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Rev. Laning is pastor of Hope Protestant Reformed Church of Walker, Michigan. Before proceeding next time to the subject of the order of salvation, we take one more article to look at the Spirit’s saving work as a whole. We have contrasted this work of the Holy Spirit with the work of the devilish spirit that moves among the Charismatics. We now turn to consider how this work of the Spirit contrasts with work of the powerless spirit of which the Arminians speak. The Arminians often speak about the work of the Holy Spirit convicting the sinner of his sins...

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Prof. Dykstra is professor of Church History and New Testament in the Protestant Reformed Seminary. In the last issue of the Standard Bearer we took notice of a trend in Christian high schools and colleges, namely, that of encouraging or even requiring students to perform various kinds of Christian “service.” This service, usually not clearly defined, includes volunteer-type activities—helping the elderly, the poor, the handicapped, etc. Increasingly, schools are requiring students to fulfill a minimum number of hours of service, either for a class, or as a graduation requirement. A mainstay in the programs are “service projects”—planned and sponsored group...

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Rev. Kuiper is pastor of Southeast Protestant Reformed Church in Grand Rapids, Michigan. The believer’s only comfort is his sure conviction that with body and soul, in life and in death, he is not his own but belongs to his faithful Savior, Jesus Christ (L.D. I). The believer needs this comfort, no matter what his age or circumstances, because outside of Christ there is exposure to the wrath of God, fear, misery, and death. We need this sense of “belonging”; how wonderful that God provides it to us with an abiding comfort that can never be taken from us and...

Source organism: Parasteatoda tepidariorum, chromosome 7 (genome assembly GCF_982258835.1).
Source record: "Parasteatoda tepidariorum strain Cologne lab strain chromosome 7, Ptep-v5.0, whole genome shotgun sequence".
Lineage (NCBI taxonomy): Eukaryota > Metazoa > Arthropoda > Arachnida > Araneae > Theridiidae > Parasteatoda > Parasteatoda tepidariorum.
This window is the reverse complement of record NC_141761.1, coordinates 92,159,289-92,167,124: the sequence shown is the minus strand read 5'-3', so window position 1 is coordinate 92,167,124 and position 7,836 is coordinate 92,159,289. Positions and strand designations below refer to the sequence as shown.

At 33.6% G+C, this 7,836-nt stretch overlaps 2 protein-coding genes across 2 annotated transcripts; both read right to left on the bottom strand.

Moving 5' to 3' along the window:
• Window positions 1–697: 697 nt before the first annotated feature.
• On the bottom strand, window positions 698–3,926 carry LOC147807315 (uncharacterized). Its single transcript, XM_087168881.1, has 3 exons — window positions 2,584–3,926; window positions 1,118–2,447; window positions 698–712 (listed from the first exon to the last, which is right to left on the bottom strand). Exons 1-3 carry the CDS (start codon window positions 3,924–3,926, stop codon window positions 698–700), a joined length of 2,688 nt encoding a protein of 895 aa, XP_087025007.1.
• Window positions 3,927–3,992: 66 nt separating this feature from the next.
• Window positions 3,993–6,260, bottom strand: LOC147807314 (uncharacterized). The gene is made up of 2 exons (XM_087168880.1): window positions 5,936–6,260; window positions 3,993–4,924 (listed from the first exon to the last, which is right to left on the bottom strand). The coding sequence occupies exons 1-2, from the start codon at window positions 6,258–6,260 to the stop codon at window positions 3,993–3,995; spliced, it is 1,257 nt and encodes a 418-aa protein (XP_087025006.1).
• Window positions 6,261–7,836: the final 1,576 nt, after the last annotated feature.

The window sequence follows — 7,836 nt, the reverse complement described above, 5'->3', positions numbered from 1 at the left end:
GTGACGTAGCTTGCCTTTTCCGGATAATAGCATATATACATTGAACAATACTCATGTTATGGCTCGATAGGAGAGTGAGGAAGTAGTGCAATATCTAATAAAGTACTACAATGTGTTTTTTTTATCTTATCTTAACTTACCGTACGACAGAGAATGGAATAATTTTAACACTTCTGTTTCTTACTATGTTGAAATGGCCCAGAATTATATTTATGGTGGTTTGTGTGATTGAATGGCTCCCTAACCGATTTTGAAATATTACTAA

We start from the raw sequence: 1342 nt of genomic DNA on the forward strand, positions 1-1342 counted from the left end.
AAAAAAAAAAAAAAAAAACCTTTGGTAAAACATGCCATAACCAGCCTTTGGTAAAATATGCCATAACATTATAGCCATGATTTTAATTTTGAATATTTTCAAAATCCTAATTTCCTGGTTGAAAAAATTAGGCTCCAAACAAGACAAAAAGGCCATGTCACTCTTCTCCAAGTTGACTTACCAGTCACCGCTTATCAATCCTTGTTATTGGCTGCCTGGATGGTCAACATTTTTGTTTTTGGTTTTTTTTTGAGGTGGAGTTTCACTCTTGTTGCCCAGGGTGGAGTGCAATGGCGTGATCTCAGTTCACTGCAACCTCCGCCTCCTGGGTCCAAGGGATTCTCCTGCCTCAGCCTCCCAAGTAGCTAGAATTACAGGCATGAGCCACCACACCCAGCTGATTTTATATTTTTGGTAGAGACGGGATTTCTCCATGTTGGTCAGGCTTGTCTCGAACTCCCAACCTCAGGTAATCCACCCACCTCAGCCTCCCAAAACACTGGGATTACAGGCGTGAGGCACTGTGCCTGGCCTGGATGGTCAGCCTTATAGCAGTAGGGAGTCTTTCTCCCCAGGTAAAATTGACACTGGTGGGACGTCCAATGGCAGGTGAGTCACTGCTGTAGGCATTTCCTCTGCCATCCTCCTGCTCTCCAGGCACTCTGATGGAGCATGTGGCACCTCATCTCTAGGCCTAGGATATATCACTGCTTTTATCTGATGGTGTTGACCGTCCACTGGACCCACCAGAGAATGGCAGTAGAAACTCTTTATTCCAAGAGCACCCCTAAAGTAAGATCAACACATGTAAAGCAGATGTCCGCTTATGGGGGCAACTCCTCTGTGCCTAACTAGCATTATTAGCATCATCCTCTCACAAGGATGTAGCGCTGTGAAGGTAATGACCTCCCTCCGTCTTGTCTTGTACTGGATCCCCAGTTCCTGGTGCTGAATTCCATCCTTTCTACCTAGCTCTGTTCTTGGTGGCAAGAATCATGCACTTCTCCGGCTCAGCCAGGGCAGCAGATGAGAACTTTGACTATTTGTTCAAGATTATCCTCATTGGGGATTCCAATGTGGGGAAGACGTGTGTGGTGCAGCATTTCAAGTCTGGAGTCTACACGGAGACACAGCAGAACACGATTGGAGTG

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On a Distinctive Reformed Doctrine of Salvation I have a couple of questions and comments about “Distinctively Reformed Soteriology” by Rev. Laning in the February 15 issue of the Standard Bearer. First, at the end of the “Limited Atonement” section, we find this phrase: “…and that He did not die for those whom God had reprobated.” I find it more accurate to put it this way: “…and that He did not die for the non-elect.” The difference? I understand that we are all born as reprobates (original sin) and that only the sovereign electing love of God converts us from...

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The forgotten “school” for the rearing of the children of the covenant among us is undoubtedly the Sunday School. The work of the home is constantly held before us. The church’s instruction in the catechism classes receives due attention. We stress the importance of our good Protestant Reformed Christian schools. But Sunday School is overlooked. Many of our churches have their Sunday School. Although Sunday School is not an official work of the church like catechism, the consistory promotes and supervises the instruction in Sunday School. Sunday School is for the younger children of the church, usually between the ages...